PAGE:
Jay Brickman envisions a day when the company he works for freely trades with Cuban entrepreneurs and the Cuban government without restrictions or crippling regulations.
But that day is still a speck on the horizon despite President Obama’s announcement last month on plans to normalize U.S. relations with the island nation.
“It’s an extraordinarily important first step, but it really is just a first step,” said Brickman, vice president of government services for Crowley Maritime Corp., a Jacksonville, Fla.-based container and shipping company that already does some business in Cuba. “The embargo is still there. That continues to restrict a lot of things that can be done.”
Crowley joins myriad U.S. businesses — from telecommunications giants to building suppliers to poultry and rice farmers — keen on doing business in Cuba. Yet they say the main obstacle is the half-century-old economic embargo on Cuba, which only Congress can lift.
Some groups — mostly in the agricultural sector — plan to push the new Republican-led Congress to dismantle the embargo. Others are waiting for Cuba to loosen control of its own economy and the U.S. to issue new rules of commerce.
Tennessee Sen. Bob Corker, the new Republican chairman of the Senate Foreign Relations Committee, recently said the embargo hadn’t yielded the intended results — regime change in Cuba, increased civil liberties — and warned the issue will spark heated debate on Capitol Hill.
“Cuba has been off the front burner for a long, long time,” he said. “You’re going to see that change in the next several weeks.”
Fellow Republican Sen. Marco Rubio of Florida, one of the embargo’s most strident supporters, has blasted Obama’s decision to improve relations with Havana but said he would listen to the administration’s plans. “I think their arguments are going to fail, but we’re going to take the process seriously,” Rubio said. “We’re going to give them the hearing that they want.”
In his Dec. 17 announcement, Obama promised to facilitate travel to Cuba for family visits, humanitarian projects and other reasons and expand sales and exports of certain goods and services from the U.S. to Cuba. The goal, he said, is to empower the nascent Cuban private sector and help its citizens gain economic independence, as well as allow telecommunications providers to furnish Cuba with a more robust infrastructure and internet services.
Direct trade, however, is still severely hamstrung by the embargo, which only allows some exports, such as food and medicine, to go to Cuba, and requires Cuba to pay cash up front.
As Cuba has found more accessible trade partners elsewhere, U.S. exports to Cuba have dipped to one of the lowest points in more than a decade, from a peak of $710 million in 2008 to $349 million in 2013 and $266 million last year through November, according to the U.S.-Cuba Trade and Economic Council.
There’s much room for growth. Merchandise exports to Cuba could reach $4.3 billion annually, while Cuban merchandise exports to the U.S. could reach $5.8 billion annually, up from zero today, if the embargo were lifted, according to a study by the Peterson Institute for International Economics.
Little wonder many businesses would like to see an end to the embargo, said Jodi Bond, vice president of the Americas for the International Division at the U.S. Chamber of Commerce. “The business community has been against the embargo for quite some time,” she said. “You’ll be hearing more and more from companies soon.”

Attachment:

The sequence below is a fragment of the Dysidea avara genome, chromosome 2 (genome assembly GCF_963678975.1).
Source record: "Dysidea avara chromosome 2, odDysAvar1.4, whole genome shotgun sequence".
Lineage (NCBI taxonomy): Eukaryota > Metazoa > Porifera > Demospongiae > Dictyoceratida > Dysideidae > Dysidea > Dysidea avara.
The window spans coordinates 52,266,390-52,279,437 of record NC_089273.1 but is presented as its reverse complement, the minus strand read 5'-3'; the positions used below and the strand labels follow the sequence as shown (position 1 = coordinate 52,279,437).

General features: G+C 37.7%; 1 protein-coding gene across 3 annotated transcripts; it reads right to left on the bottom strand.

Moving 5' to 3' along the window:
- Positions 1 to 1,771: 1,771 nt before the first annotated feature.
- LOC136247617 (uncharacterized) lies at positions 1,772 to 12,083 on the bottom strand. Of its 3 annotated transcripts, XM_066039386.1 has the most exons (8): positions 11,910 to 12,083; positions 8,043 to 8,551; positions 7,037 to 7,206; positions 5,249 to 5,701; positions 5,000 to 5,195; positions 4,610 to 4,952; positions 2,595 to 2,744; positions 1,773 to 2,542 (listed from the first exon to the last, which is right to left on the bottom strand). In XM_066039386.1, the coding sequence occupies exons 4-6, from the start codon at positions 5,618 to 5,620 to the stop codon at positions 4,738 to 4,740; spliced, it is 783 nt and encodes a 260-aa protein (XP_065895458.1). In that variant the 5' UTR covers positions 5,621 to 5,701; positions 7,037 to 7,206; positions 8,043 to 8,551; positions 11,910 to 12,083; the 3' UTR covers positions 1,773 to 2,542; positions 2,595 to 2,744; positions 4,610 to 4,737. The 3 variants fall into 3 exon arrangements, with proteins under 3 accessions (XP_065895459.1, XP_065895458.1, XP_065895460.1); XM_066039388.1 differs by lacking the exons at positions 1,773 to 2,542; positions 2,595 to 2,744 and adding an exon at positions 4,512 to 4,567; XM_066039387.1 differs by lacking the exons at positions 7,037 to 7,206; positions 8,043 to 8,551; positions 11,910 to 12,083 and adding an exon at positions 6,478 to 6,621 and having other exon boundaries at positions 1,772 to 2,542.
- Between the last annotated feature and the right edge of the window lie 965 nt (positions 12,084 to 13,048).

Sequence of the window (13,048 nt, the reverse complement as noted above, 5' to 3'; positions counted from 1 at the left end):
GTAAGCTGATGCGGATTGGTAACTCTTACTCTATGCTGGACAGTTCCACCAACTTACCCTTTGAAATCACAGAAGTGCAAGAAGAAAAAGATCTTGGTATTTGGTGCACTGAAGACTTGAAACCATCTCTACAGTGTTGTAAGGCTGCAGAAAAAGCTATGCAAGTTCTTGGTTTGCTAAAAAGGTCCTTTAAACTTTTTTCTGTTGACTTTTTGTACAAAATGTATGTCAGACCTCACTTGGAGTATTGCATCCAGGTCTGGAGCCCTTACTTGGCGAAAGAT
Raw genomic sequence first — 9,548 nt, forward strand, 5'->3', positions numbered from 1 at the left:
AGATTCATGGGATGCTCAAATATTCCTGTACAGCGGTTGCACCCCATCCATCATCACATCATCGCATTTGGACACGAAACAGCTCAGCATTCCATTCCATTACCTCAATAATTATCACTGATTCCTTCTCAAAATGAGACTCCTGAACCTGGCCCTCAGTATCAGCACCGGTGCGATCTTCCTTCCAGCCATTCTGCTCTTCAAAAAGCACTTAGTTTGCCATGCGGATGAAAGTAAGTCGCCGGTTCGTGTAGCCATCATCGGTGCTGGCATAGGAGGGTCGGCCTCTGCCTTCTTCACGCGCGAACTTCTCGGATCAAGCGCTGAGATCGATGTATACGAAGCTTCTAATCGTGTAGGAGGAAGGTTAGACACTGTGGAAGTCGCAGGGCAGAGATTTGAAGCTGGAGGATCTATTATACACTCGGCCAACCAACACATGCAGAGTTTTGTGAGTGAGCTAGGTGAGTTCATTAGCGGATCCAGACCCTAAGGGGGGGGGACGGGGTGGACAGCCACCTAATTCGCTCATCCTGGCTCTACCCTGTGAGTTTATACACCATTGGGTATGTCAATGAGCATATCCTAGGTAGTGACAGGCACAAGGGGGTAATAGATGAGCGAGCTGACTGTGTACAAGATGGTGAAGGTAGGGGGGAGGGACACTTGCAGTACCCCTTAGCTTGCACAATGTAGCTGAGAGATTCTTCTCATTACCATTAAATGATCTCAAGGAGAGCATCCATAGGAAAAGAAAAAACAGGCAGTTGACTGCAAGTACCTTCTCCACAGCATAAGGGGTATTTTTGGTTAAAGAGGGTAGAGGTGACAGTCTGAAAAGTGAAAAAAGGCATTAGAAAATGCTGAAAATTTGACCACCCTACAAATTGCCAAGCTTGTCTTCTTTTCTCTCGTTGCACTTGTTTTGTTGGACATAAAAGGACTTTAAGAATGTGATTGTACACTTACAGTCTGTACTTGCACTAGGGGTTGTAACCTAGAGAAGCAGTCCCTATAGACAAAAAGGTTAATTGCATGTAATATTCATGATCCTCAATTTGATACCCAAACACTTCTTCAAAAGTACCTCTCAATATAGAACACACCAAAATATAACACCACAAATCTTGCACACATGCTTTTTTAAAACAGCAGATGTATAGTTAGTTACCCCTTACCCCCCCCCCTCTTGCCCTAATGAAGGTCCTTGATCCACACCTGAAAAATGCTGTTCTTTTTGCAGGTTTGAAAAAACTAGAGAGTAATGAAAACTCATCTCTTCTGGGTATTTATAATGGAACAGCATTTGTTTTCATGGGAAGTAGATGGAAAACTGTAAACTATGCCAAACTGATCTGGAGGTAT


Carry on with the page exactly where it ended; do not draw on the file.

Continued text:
Opening trade with Cuba not only provides U.S. businesses a new market where telecom, construction, agriculture and tourism firms could flourish, but it also will improve U.S. trade with the rest of Latin America, which would view the move favorably, said Paul Johnson, vice chair of the recently-formed U.S. Agriculture Coalition for Cuba. The group, consisting of more than 30 firms, plans to lobby Congress to end the embargo. “We have the momentum,” Johnson said. “We’re carrying it forward.”
Even if the embargo were to end tomorrow, huge doubts linger on doing business with Cuba, said John Kavulich, senior policy adviser to the U.S.-Cuba Trade and Economic Council. For starters, all trade transactions still go through the Cuban government, not individual Cubans or companies, making business cumbersome. Also, Cuban officials will only allow as much telecom infrastructure and free market leeway they feel they can control, he said. “They’re not going to embrace something that’s going to put them out of businesses,” he said.
The island of 11 million — roughly the size of Ohio — has little-to-no dispensable consumer income and the government also defaults on contracts, making it a less-than-attractive choice for U.S. firms now, Kavulich said.
“This is not Dubai 93 miles south of Key West,” he said. “There needs to be meaningful commercial and economical change in Cuba before anything that the president announced is going to be beneficial to U.S. exporters.”
Brickman, of Crowley Maritime Corp., agrees that more meaningful Cuban economic changes would help boost trade with the U.S. But Obama’s announcement was a necessary — and historic — first step.
Brickman had just landed at José Martí International Airport in Havana for a business trip last month when the announcement was made. A Cuban customs officer ran over to him and gave him a hug, professing her enthusiastic approval of the renewed ties.
“My feeling is that this is a lot more important than trade,” he said. “It’s the beginning of a new journey.”
Rick Jervis, USA Today
January 12, 2015